KURT RAAFLAUB

Kurt Raaflaub studies the social and political history of the Roman republic; the social, political, and intellectual history of archaic and classical Greece; and the comparative history of the ancient world. Recently, his research has focused on the society and politics of Homer's epics, on the origins and workings of Athenian democracy, on war and peace in the ancient world, on the purpose of writing history in Greece and Rome, and on the origin and function of Greek political thinking.

Overview  |  Research  |  Grants/Awards  |  Teaching  |  Publications

Biography

Kurt A. Raaflaub (Greek and Roman History) retired from Brown in 2009 but remains connected with the university and department. Having (co-)edited three volumes (Epic and History; Geography and Ethnography; The Roman Empire in Context) in 2010-11 in his series, The Ancient World, Comparative Histories, he is preparing another, on thinking and writing history in the ancient world. He is also editor of The Landmark Caesar (comprising all of Caesar's works) and working on two major research projects, one a commentary on Julius Caesar's Civil War, the other a book on early Greek political thinking in its Mediterranean context.

Education and employment: Ph.D. 1970, University of Basel, Switzerland; Asst. Prof. at the Freie Universität Berlin, Germany (1972-78); Asst. to Full Professor at Brown University, Providence, Rhode Island (since 1978); chairman, Dept. of Classics, 1984-89; John Rowe Workman Distinguished Prof. of Classics and the Classical Tradition, 1989-1992; Co-Director (with Deborah Boedeker), Center for Hellenic Studies, Washington D.C. (1992-2000). David Herlihy University Professor & Professor of Classics & History at Brown University, 2001-9; Royce Family Professor in Teaching Excellence (2005-8); director, Program in Ancient Studies, 2000-9.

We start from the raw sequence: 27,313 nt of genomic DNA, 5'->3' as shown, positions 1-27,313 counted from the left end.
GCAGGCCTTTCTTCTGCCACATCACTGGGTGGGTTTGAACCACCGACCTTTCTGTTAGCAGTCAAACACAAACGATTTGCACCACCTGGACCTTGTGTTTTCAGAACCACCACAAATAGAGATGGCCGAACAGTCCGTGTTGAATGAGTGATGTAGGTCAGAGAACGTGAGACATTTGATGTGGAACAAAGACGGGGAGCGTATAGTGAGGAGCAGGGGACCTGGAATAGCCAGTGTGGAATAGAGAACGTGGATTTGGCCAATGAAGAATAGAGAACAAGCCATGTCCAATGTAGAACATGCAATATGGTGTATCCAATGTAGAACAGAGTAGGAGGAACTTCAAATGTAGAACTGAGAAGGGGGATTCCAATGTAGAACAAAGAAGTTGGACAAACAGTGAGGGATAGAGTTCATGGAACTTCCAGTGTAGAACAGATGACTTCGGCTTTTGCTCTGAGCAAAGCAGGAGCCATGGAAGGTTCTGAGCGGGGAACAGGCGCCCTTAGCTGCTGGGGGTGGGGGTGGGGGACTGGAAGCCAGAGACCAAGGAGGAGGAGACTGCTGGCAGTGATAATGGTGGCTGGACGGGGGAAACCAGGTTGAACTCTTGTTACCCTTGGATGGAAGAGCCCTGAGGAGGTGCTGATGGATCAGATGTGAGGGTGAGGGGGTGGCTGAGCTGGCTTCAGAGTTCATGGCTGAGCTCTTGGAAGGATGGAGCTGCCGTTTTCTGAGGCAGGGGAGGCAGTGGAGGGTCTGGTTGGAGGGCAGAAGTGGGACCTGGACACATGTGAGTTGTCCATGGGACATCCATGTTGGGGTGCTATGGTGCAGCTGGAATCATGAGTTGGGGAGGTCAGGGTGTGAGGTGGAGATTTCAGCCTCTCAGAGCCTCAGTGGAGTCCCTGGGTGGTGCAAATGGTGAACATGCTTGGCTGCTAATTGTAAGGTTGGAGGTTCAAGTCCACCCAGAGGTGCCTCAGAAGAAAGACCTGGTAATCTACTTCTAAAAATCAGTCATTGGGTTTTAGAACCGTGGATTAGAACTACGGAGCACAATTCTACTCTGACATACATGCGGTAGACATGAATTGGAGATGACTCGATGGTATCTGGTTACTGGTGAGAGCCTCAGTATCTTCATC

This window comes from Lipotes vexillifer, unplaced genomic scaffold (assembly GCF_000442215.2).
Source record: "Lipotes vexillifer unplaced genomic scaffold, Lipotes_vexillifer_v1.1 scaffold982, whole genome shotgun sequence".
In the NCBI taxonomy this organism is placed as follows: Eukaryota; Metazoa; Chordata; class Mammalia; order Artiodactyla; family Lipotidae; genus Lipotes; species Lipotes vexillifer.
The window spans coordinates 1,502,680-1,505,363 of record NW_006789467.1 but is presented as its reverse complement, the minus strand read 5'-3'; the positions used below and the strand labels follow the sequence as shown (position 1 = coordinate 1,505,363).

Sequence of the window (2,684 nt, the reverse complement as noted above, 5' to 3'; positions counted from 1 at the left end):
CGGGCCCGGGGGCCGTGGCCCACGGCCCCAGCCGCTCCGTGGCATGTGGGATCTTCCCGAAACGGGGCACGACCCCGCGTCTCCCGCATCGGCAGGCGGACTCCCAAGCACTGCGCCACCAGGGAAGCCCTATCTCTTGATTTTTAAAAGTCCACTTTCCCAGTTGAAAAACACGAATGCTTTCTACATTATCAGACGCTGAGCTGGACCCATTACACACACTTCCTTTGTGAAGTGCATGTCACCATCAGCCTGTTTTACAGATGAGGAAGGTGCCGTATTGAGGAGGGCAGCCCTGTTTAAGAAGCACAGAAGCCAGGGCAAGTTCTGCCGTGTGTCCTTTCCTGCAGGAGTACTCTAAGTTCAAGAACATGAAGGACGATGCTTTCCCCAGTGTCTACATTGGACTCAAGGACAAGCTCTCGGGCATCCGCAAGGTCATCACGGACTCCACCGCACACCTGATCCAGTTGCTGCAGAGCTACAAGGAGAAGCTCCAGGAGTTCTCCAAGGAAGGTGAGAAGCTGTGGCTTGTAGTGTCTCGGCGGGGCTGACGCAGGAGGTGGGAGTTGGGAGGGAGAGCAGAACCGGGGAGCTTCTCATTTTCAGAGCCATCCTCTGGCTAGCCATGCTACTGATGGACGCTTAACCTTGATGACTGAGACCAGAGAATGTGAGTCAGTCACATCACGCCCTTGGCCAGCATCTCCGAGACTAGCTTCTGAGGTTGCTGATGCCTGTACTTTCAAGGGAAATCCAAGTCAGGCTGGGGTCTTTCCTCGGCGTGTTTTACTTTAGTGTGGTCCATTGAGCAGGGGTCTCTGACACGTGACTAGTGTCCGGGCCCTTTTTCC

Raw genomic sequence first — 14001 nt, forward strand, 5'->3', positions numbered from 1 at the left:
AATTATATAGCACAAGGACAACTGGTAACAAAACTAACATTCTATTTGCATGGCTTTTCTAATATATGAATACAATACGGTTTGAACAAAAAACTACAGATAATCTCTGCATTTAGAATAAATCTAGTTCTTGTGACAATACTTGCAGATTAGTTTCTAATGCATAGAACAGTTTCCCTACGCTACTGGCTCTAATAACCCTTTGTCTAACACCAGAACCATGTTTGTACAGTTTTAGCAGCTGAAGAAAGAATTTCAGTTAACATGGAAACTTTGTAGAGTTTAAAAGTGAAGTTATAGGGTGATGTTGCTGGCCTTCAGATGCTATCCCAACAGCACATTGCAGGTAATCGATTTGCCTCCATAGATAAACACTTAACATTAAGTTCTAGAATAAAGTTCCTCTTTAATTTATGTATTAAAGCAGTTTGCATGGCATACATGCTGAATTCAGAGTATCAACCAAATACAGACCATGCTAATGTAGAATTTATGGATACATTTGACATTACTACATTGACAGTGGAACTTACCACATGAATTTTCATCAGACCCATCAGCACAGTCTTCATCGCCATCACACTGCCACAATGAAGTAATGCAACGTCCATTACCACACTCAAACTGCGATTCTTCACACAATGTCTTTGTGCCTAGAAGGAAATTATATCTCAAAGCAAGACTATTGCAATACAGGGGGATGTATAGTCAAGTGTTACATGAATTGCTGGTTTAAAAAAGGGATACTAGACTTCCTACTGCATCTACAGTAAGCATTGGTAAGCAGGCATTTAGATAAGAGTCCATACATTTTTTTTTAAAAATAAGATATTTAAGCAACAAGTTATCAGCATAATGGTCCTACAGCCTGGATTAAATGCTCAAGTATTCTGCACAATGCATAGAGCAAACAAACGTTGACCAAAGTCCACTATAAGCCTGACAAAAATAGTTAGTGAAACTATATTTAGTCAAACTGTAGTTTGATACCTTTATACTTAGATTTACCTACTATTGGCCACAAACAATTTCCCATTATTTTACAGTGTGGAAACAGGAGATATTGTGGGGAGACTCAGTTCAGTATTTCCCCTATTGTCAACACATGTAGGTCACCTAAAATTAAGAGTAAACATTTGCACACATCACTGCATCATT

Current position: David Herlihy University Professor & Professor of Classics and History Emeritus.

Fellowships: 1976/77 Junior Fellowship at the Center for Hellenic Studies; 1983/4 Research Fellowship, American Council of Learned Societies; 1989/90 Research Fellowship, National Endowment of the Humanities, and Member, Historisches Kolleg, Munich, Germany; 1996 Faculty Fellowship at the University of New England, Armidale NSW, Australia (summer); 2002 (spring) Research Fellowship at the Sackler Institute for Advanced Studies in Tel Aviv (declined); 2010-12 Mellon Emeritus Fellowship.

Main fields of interest: social and political history of the Roman republic; social, political, and intellectual history of archaic and classical Greece; comparative history of the ancient world.

Organized several international colloquia and conferences, including the annual meeting of the Amer. Association of Ancient Historians (1989 at Brown University), a conference on city-states in antiquity and medieval Italy (ibid. 1989) and a conference on beginnings of political thought in antiquity: the Near Eastern civilizations and archaic Greece (Munich 1990). Co-founder of the "Center for Hellenic Studies Colloquia" series (1994-2000); organizer (with Deborah Boedeker) of CHS Coll. 2, "Democracy, Empire and the Arts in Fifth-Century Athens" (August 1995) and (with Nathan Rosenstein) of CHS Coll. 3, "War and Society in the Ancient and Medieval Worlds" (June 1996). Organized several conferences on the comparative history of the ancient world. Invited lectures at numerous international conferences, universities and colleges in the US and abroad.